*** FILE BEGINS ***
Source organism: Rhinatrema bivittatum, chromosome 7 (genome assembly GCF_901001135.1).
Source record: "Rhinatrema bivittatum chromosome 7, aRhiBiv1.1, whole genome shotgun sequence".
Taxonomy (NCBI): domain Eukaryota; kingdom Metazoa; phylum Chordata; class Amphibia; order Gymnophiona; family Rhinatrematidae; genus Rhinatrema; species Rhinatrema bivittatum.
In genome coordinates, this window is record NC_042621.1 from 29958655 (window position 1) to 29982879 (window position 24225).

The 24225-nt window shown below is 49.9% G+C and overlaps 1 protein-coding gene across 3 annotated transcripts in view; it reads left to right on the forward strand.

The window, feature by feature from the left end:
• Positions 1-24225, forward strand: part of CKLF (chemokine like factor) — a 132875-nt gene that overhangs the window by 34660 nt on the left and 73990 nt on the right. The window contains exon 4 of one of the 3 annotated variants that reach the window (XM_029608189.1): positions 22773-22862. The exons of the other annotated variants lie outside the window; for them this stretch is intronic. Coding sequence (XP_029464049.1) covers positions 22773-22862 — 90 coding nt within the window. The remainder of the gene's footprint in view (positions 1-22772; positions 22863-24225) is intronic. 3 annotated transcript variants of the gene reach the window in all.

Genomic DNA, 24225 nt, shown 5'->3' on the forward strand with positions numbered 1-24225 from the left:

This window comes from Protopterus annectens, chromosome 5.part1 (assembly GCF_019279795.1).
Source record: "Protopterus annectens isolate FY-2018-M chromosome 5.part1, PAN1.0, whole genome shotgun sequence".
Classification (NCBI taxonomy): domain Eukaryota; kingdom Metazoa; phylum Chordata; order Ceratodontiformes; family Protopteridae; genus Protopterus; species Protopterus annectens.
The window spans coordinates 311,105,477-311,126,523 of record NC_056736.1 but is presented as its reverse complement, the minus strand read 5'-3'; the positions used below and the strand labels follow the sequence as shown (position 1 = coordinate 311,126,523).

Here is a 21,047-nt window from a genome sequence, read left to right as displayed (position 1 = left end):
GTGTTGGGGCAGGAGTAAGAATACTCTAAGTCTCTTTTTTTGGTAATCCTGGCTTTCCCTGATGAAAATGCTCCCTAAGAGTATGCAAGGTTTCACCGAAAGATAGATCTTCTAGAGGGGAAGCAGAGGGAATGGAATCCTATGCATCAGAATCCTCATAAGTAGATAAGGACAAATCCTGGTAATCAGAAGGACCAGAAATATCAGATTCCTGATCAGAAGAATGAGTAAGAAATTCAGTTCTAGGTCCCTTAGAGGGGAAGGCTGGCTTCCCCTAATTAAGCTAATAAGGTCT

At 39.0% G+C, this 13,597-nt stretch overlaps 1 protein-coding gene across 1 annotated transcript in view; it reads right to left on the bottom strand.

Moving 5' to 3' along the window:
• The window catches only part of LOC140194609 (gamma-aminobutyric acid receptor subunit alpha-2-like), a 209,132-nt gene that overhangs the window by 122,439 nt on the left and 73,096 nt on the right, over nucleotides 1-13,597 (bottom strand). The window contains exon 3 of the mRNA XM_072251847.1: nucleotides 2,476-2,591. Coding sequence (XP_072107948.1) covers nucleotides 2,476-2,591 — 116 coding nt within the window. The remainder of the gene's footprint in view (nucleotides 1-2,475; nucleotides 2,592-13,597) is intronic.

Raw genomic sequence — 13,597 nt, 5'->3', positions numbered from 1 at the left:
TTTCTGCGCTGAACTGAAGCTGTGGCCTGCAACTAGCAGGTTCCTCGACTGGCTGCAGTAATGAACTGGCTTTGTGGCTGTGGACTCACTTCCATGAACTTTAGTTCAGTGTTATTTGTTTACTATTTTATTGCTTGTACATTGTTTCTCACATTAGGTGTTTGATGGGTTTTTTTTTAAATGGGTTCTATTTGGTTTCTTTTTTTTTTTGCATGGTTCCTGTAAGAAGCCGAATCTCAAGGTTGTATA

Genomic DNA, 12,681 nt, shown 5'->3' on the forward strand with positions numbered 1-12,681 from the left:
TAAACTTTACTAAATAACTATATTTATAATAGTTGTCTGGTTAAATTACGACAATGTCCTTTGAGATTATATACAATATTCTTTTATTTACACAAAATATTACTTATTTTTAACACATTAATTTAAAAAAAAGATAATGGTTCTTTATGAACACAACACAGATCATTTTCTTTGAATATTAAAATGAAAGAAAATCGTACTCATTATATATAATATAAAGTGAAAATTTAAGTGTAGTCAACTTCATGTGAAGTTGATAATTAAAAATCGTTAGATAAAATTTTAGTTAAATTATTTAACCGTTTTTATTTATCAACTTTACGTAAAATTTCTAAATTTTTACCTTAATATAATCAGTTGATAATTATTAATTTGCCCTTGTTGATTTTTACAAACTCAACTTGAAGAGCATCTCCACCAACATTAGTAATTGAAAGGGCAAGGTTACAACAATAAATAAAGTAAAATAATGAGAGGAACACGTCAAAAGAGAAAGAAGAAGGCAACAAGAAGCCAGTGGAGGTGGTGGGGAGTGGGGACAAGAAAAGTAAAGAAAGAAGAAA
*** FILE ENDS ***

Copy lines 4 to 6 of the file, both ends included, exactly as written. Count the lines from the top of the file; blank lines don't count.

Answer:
In genome coordinates, this window is record NC_042621.1 from 29958655 (window position 1) to 29982879 (window position 24225).

The 24225-nt window shown below is 49.9% G+C and overlaps 1 protein-coding gene across 3 annotated transcripts in view; it reads left to right on the forward strand.

The window, feature by feature from the left end: